"That future scenario involves changing the nature of development and the way we look at land-use planning entirely. We would move away from suburban development, where's there's a dependence on cars, particularly single-occupancy vehicles, to get us to where we need to go. We would instead focus on new styles of communities that are more high density and more complete, with nodal areas where people can go for entertainment, social activity, and groceries. These would be connected by sophisticated transit lines linking all the different areas in the Lower Mainland and interlinked with alternative-energy technologies such as solar, biogas, and wind. The Agriculture Land Reserve would also remain protected in its entirety to ensure local food security."
IT IS STILL early in the project, but the residents who have attended the workshops and seen the images seem supportive of the project. "So far, so good", says Marcy Sangret, environmental planner for the Corporation of Delta. "The people that have participated kept coming back to meetings. They are supportive of bringing their time into the process to make it better, and I'm not aware of anyone that doesn't support the study."
As far as the city planning department goes: "We are in the stage now where we are definitely onboard with the study and think they are going about it in a very scientifically credible way," Sangret says.
The project tries to help people grasp the more indirect impacts of our climate-altered future. "What we are finding is that people think about climate change and they think about temperature change," Shaw says. "They don't think about increased storm events or increased precipitation intensity or the effects that climate change may have on more vulnerable populations around the world."
Those implications go far beyond the local scale. "For instance, 50 percent of the world's population lives along coastlines," Shaw notes. "So what proportion of those coastlines will be affected by sea-level rise? How many of those people living along those coastlines are affected by increased weather events and increased hurricane events? With that increased vulnerability existing in other parts of the world, how is that going to impact us in the region? Will we be getting a huge amount of environmental refugees showing up on our shorelines?
"We want to evoke in people's thinking these potential secondary impacts of climate change. So between 2050 and 2100, in our worst-case scenario, we have assumed that the rest of the world is going to be more vulnerable to climate change than we will, and that we will be a desirable location. On our land-use map for Delta, we have incorporated environmental-refugee settlements." Shaw adds: "That has created a bit of a dialogue, for sure."
Although housing refugees may sound bizarre, it is important to realize that places like Bangladesh may see 30 million environmental refugees by the end of this century. Those people will have to go somewhere, and Canada is a likely destination for at least some of those displaced in our climate-altered future.
This project also tries to crack an old political nut. How can politicians allocate resources on issues that might not affect us for 50 or 100 years? Or, put more bluntly, how can decision makers be convinced to spend money to avoid future disasters that might not happen until long after they have left office?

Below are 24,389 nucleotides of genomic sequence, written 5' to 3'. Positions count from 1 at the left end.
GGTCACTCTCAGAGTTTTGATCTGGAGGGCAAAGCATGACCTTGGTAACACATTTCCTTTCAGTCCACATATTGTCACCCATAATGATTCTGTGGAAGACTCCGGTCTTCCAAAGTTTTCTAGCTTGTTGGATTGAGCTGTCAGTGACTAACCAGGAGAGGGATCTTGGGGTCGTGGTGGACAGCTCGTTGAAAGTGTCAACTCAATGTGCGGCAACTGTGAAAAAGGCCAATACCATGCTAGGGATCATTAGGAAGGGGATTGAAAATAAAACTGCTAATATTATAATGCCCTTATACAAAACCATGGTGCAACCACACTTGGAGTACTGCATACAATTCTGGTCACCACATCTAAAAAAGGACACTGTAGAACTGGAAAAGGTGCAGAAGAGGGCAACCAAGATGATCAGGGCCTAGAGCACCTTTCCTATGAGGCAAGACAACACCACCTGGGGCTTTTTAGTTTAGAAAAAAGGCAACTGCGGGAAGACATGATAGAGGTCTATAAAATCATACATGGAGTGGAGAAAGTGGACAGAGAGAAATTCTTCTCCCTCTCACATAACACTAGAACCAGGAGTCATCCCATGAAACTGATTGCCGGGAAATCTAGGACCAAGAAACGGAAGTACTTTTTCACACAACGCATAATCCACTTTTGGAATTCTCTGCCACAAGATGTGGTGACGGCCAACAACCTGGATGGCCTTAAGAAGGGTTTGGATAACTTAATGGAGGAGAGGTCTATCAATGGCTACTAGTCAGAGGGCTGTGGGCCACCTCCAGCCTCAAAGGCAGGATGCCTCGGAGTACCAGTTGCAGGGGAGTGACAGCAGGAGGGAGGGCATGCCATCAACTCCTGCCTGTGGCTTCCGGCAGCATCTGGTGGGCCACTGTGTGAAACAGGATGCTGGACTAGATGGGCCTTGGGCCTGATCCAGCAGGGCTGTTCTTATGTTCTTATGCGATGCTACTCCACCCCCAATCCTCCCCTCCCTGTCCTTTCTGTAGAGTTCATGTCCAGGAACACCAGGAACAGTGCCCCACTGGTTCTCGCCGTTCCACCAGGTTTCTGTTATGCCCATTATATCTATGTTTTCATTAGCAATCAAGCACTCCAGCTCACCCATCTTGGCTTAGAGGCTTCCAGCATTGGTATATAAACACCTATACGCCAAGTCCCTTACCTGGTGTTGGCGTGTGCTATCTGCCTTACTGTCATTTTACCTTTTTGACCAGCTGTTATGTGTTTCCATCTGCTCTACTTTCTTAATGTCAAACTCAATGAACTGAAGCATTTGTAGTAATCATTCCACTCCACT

According to Delta Mayor Lois Jackson, that problem is real but hopefully changing, due to our new global imperative. "I've been in politics a long time, so I've seen some politicians who only think about the next election.”¦I think that is particularly true of the senior levels of government. They don't plan out for 50 years, but they should be.”¦I think that is the wave of the future, that governments have to plan out these major shifts as far as they can using the science that is available."
Jackson is very supportive of the climate-visioning project and its potential to change political thinking. "A picture is worth a thousand words, and when you couple the words with a picture it is much more powerful than simply a document that is 50 pages long. So the picture being attached to the science is really a good idea."
She adds: "I think they are doing a tremendous job. It's a huge feather in the cap of UBC”¦the people here are really quite amazed, especially the younger people, because it's going to affect them much more than the older folks that won't be here to see the expected impacts."
Jackson is also enthusiastic about the potential for replicating this work in other communities around the world. "I know some of the people in the U.S. are getting jumpy about what is going to happen to Florida and elsewhere in the world," Jackson says. "I think it would really be wonderful to be able to use this as a tool to educate other countries and other politicians across the world as to what could possibly happen to their particular area."
According to Shaw, there is already worldwide interest in the study, but replicating it elsewhere would be a major effort and may be impossible in areas with limited resources. "The potential exists as long as the data exists. This is an immensely data-driven research project that we've undertaken. So we are using the best available science that exists at the local and regional level, and we are trying to integrate those into our story lines of alternative climate futures."
The scale of this effort is also daunting. Researchers in B.C. have involved virtually all levels of government, including the B.C. Environment Ministry, the Ministry of Agriculture, Environment Canada, Natural Resources Canada, and the Corporation of Delta and District of North Vancouver.
The real test of this ambitious effort is whether or not it can encourage people to make choices that will avoid, rather than just cope with, the worst of climate change. Being able to see into the future helped even Ebenezer Scrooge change his ways. Maybe we are not beyond hope either.